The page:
It is marketing a range of ‘indulgent treat’ chocolate cupcakes and also reprising Baileys Strawberries and Cream Chocolate Hearts. These are milk chocolate shells encasing strawberries and cream filling presented in heart shaped foils. The chocolates are available in Asda and other retailers.
Again, this is a great example of a brand and a licensee using a brand in a strategic way to take advantage of a particular theme and using it to dial up its brand credentials. The products are really well presented and sell themselves well.
I also noticed that Cadbury’s is offering a range of personalised chocolate gift boxes for Valentines.
While this is not an example of licensing, it is a really good example of the increasing move to personalisation by brand owners seeking to engage consumers with unique opportunities. Examples in the range include a box of Crunchies and a giant personalised Dairy Milk bar. There is a range of personalisation options available with these products and this is a significant part of their appeal. It is a great way of well known brands leveraging their brand equity and playing a role in the Valentines’ occasion.
I think it always worthwhile looking outside the licensing bubble at what brands are doing in their world.
Of course, a core part of the Valentines’ experience is sending and (hopefully) receiving cards. Unsurprisingly card companies like Moonpig and Danilo are active in the market.
I would imagine Valentines is a massive retail moment for Moonpig. It is well placed to offer consumers a range of gift, card and personalisation options and is also expert at upselling and cross selling. Among the licensed Valentine’s cards on the site were good examples of design being tailored to the occasion including Wonder Woman, Dumbo and Super Mario.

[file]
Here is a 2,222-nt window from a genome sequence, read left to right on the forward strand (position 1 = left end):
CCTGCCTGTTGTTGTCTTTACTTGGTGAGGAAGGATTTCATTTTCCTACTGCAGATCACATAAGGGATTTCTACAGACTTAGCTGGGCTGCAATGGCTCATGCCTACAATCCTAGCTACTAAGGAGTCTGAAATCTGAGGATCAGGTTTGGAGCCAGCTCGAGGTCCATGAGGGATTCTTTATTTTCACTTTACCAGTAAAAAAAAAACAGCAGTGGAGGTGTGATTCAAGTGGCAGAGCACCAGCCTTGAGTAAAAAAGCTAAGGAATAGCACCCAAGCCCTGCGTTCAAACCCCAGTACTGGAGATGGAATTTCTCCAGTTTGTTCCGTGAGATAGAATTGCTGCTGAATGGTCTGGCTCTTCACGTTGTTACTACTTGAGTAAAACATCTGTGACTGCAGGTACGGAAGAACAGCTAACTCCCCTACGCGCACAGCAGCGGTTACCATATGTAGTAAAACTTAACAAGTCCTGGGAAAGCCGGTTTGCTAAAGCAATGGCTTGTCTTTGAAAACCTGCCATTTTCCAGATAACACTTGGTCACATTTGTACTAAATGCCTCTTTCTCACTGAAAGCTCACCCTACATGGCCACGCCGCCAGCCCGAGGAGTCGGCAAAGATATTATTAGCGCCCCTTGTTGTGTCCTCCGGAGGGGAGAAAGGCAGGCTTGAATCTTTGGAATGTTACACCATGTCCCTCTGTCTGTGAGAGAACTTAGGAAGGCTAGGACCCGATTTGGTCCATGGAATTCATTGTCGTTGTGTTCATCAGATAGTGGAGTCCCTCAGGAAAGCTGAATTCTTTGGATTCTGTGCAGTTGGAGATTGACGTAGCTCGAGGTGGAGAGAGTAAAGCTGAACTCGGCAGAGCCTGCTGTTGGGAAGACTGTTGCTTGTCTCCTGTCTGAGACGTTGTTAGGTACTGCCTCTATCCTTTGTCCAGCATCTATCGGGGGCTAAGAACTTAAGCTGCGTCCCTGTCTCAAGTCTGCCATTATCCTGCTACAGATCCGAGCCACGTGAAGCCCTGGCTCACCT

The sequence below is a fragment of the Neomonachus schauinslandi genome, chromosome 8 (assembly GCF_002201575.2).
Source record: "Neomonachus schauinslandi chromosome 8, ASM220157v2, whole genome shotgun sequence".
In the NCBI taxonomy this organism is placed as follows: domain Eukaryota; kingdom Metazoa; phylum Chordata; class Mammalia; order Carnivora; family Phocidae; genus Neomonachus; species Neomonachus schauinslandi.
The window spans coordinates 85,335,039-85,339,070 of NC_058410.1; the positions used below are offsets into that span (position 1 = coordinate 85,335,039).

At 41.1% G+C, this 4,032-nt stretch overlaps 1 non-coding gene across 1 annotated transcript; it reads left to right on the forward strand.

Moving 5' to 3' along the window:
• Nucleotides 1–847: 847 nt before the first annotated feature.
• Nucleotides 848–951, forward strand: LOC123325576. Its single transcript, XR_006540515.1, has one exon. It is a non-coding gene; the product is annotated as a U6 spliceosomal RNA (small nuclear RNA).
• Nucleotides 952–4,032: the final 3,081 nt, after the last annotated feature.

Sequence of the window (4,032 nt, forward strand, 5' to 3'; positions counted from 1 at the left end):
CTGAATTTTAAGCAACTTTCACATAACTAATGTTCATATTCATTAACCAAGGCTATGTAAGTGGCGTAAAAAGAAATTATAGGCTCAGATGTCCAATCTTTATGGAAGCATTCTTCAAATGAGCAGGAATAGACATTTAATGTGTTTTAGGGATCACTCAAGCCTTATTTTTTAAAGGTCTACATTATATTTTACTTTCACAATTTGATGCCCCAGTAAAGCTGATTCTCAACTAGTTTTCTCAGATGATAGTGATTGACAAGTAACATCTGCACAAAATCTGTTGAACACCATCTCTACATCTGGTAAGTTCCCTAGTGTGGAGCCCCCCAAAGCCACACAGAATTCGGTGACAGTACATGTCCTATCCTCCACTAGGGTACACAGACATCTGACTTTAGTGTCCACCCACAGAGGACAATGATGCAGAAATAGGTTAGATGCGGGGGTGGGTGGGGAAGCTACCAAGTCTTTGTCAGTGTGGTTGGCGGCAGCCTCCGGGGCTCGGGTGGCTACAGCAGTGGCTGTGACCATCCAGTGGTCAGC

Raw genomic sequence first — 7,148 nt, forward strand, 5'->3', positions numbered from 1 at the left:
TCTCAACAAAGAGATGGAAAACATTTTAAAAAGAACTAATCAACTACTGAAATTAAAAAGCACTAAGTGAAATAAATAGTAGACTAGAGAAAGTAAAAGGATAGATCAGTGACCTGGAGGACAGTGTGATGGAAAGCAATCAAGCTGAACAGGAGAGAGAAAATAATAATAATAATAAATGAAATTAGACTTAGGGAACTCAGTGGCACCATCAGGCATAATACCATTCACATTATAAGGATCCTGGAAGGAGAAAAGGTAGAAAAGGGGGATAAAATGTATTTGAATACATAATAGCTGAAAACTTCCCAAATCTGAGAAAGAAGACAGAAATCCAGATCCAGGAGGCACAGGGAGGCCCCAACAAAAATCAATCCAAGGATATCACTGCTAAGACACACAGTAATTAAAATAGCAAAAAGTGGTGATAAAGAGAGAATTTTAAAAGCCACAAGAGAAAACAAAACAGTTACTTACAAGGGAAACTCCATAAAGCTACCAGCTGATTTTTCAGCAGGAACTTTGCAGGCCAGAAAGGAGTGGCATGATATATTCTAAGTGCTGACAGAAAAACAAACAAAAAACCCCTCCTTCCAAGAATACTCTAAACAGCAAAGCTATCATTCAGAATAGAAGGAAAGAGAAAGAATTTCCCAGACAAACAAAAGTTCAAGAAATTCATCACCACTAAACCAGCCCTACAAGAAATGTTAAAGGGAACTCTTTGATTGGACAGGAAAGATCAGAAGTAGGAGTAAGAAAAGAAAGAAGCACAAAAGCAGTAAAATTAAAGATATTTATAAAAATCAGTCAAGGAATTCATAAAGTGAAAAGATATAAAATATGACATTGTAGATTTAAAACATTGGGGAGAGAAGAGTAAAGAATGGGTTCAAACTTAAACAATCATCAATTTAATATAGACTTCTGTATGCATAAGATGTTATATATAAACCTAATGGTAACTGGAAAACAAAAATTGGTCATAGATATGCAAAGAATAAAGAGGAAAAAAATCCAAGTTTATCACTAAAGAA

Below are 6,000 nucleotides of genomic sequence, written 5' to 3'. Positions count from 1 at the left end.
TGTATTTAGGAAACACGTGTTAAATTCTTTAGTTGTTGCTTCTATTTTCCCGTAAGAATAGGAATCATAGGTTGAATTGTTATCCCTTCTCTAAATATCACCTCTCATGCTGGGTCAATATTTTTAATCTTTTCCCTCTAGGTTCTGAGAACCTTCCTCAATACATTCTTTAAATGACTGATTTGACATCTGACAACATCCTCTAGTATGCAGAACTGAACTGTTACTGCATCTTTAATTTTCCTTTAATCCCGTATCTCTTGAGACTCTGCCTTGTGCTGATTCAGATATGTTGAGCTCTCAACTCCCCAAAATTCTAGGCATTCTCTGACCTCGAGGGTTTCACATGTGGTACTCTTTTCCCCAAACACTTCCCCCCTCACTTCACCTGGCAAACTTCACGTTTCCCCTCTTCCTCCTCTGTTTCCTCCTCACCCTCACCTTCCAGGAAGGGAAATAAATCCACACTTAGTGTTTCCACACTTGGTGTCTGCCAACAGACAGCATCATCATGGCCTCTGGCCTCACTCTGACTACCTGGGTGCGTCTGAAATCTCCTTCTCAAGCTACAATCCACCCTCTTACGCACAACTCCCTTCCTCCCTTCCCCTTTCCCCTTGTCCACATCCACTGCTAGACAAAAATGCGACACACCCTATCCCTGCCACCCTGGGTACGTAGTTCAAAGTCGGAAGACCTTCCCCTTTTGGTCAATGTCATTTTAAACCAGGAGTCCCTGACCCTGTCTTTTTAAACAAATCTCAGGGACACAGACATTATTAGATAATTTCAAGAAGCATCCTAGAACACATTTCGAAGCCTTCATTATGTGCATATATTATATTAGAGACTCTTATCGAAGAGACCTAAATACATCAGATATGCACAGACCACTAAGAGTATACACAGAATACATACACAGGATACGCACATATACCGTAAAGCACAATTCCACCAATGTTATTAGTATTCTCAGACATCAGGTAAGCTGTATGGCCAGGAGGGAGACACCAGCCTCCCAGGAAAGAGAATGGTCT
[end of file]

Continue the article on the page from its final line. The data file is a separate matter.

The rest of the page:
Danilo’s range includes Wallace from Wallace & Gromit – a great example of adapting a design to suit the occasion – here there is a bespoke slogan ‘I think you’re absolutely crackin’ – while the licensee’s use of Peaky Blinders in this category shows how popular brands can be adapted to suit the occasion, even if at first glance you wouldn’t think them Valentine’s friendly. Danilo has also included Valentine’s cards from children to Mummy and Daddy. Within this category licensing provides a great creative push with characters such as PAW Patrol featuring.
In both the case of Moonpig and Danilo, it is clear that there have been proactive conversations at the NPD stage about developing products and designs that are fit for purpose and, I am guessing in some cases, rights holders have shown some flexibility to accommodate the opportunity. It is a great example of licensor and licensee being practical and seizing on an opportunity in a proactive way.
It seems a long time ago that I was mulling over buying a Love Me Tender box of chocolates for Mrs Downes – I wisely decided not to buy a box and hand it over after the big day. Discounted musical chocolates don’t send out the right signal (nor sound). I think I sent flowers on the day. At least I hope I did. Anyway there is no excuse this year not to do your bit for romance and licensing!
Ian Downes runs Start Licensing, an independent brand licensing agency. His Twitter handle is @startlicensing – he would welcome your suggestions for what to look out for.